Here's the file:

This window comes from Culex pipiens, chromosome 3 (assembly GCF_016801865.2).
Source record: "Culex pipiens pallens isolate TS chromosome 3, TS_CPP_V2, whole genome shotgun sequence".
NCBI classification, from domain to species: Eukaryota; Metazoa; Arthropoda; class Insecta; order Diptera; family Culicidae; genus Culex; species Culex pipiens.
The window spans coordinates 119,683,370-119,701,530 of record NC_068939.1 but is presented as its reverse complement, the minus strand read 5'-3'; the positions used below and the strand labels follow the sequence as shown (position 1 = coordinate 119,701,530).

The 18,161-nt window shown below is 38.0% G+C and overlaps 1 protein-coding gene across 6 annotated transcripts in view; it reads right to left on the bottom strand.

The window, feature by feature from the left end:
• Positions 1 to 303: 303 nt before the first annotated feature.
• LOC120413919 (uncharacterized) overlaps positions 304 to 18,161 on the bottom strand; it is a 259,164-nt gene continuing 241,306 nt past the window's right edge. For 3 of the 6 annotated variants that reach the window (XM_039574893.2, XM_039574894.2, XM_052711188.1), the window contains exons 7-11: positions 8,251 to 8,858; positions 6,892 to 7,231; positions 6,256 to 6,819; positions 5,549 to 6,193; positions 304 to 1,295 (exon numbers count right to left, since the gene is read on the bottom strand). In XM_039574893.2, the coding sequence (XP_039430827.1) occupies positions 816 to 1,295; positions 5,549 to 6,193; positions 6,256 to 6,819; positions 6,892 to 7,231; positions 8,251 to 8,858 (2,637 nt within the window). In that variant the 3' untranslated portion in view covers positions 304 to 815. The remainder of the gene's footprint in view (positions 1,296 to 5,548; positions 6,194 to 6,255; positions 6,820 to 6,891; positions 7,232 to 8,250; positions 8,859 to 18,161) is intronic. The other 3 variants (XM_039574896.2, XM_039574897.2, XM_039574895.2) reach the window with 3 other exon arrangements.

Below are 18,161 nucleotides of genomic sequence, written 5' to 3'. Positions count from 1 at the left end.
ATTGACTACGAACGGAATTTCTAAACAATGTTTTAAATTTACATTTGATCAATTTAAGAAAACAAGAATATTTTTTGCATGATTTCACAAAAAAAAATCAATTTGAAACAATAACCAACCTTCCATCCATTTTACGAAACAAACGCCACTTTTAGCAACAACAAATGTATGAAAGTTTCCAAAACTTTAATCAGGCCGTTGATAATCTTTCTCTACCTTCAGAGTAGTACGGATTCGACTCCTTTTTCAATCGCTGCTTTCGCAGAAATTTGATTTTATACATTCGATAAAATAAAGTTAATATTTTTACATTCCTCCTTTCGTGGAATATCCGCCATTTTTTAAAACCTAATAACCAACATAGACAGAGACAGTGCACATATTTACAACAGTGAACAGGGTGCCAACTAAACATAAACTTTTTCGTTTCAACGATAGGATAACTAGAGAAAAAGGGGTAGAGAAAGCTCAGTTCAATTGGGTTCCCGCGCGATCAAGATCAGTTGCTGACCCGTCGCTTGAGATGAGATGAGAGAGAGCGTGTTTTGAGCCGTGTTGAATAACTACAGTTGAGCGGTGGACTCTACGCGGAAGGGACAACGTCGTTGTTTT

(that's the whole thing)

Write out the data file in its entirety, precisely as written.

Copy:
This window comes from Culex pipiens, chromosome 3 (assembly GCF_016801865.2).
Source record: "Culex pipiens pallens isolate TS chromosome 3, TS_CPP_V2, whole genome shotgun sequence".
NCBI classification, from domain to species: Eukaryota; Metazoa; Arthropoda; class Insecta; order Diptera; family Culicidae; genus Culex; species Culex pipiens.
The window spans coordinates 119,683,370-119,701,530 of record NC_068939.1 but is presented as its reverse complement, the minus strand read 5'-3'; the positions used below and the strand labels follow the sequence as shown (position 1 = coordinate 119,701,530).

The 18,161-nt window shown below is 38.0% G+C and overlaps 1 protein-coding gene across 6 annotated transcripts in view; it reads right to left on the bottom strand.

The window, feature by feature from the left end:
• Positions 1 to 303: 303 nt before the first annotated feature.
• LOC120413919 (uncharacterized) overlaps positions 304 to 18,161 on the bottom strand; it is a 259,164-nt gene continuing 241,306 nt past the window's right edge. For 3 of the 6 annotated variants that reach the window (XM_039574893.2, XM_039574894.2, XM_052711188.1), the window contains exons 7-11: positions 8,251 to 8,858; positions 6,892 to 7,231; positions 6,256 to 6,819; positions 5,549 to 6,193; positions 304 to 1,295 (exon numbers count right to left, since the gene is read on the bottom strand). In XM_039574893.2, the coding sequence (XP_039430827.1) occupies positions 816 to 1,295; positions 5,549 to 6,193; positions 6,256 to 6,819; positions 6,892 to 7,231; positions 8,251 to 8,858 (2,637 nt within the window). In that variant the 3' untranslated portion in view covers positions 304 to 815. The remainder of the gene's footprint in view (positions 1,296 to 5,548; positions 6,194 to 6,255; positions 6,820 to 6,891; positions 7,232 to 8,250; positions 8,859 to 18,161) is intronic. The other 3 variants (XM_039574896.2, XM_039574897.2, XM_039574895.2) reach the window with 3 other exon arrangements.

Below are 18,161 nucleotides of genomic sequence, written 5' to 3'. Positions count from 1 at the left end.
ATTGACTACGAACGGAATTTCTAAACAATGTTTTAAATTTACATTTGATCAATTTAAGAAAACAAGAATATTTTTTGCATGATTTCACAAAAAAAAATCAATTTGAAACAATAACCAACCTTCCATCCATTTTACGAAACAAACGCCACTTTTAGCAACAACAAATGTATGAAAGTTTCCAAAACTTTAATCAGGCCGTTGATAATCTTTCTCTACCTTCAGAGTAGTACGGATTCGACTCCTTTTTCAATCGCTGCTTTCGCAGAAATTTGATTTTATACATTCGATAAAATAAAGTTAATATTTTTACATTCCTCCTTTCGTGGAATATCCGCCATTTTTTAAAACCTAATAACCAACATAGACAGAGACAGTGCACATATTTACAACAGTGAACAGGGTGCCAACTAAACATAAACTTTTTCGTTTCAACGATAGGATAACTAGAGAAAAAGGGGTAGAGAAAGCTCAGTTCAATTGGGTTCCCGCGCGATCAAGATCAGTTGCTGACCCGTCGCTTGAGATGAGATGAGAGAGAGCGTGTTTTGAGCCGTGTTGAATAACTACAGTTGAGCGGTGGACTCTACGCGGAAGGGACAACGTCGTTGTTTT